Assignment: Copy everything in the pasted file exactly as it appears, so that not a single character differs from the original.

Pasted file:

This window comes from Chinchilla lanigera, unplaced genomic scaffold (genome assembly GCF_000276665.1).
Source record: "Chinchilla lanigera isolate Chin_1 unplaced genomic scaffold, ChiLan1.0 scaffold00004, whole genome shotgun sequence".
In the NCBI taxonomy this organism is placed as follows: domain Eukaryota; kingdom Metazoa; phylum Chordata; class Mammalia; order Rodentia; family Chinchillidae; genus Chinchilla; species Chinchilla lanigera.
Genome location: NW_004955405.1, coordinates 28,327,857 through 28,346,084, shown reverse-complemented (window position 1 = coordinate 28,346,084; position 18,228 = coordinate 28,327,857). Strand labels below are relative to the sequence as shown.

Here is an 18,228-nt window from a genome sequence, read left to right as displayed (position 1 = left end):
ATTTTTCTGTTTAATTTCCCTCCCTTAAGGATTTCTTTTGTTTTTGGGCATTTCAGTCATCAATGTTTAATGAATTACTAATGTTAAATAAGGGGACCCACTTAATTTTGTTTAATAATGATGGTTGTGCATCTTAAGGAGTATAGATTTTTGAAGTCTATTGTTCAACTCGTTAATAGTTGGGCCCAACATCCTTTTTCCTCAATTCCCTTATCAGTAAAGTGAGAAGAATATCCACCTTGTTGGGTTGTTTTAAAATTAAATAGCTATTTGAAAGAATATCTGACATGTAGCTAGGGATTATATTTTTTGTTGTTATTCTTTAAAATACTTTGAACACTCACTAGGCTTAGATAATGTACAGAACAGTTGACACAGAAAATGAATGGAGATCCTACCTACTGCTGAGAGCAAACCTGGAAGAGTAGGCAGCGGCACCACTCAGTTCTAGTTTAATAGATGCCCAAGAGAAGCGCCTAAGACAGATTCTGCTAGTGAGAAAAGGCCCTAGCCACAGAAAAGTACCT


This window comes from Chinchilla lanigera, unplaced genomic scaffold (genome assembly GCF_000276665.1).
Source record: "Chinchilla lanigera isolate Chin_1 unplaced genomic scaffold, ChiLan1.0 scaffold00004, whole genome shotgun sequence".
In the NCBI taxonomy this organism is placed as follows: domain Eukaryota; kingdom Metazoa; phylum Chordata; class Mammalia; order Rodentia; family Chinchillidae; genus Chinchilla; species Chinchilla lanigera.
Genome location: NW_004955405.1, coordinates 28,327,857 through 28,346,084, shown reverse-complemented (window position 1 = coordinate 28,346,084; position 18,228 = coordinate 28,327,857). Strand labels below are relative to the sequence as shown.

Here is an 18,228-nt window from a genome sequence, read left to right as displayed (position 1 = left end):
ATTTTTCTGTTTAATTTCCCTCCCTTAAGGATTTCTTTTGTTTTTGGGCATTTCAGTCATCAATGTTTAATGAATTACTAATGTTAAATAAGGGGACCCACTTAATTTTGTTTAATAATGATGGTTGTGCATCTTAAGGAGTATAGATTTTTGAAGTCTATTGTTCAACTCGTTAATAGTTGGGCCCAACATCCTTTTTCCTCAATTCCCTTATCAGTAAAGTGAGAAGAATATCCACCTTGTTGGGTTGTTTTAAAATTAAATAGCTATTTGAAAGAATATCTGACATGTAGCTAGGGATTATATTTTTTGTTGTTATTCTTTAAAATACTTTGAACACTCACTAGGCTTAGATAATGTACAGAACAGTTGACACAGAAAATGAATGGAGATCCTACCTACTGCTGAGAGCAAACCTGGAAGAGTAGGCAGCGGCACCACTCAGTTCTAGTTTAATAGATGCCCAAGAGAAGCGCCTAAGACAGATTCTGCTAGTGAGAAAAGGCCCTAGCCACAGAAAAGTACCT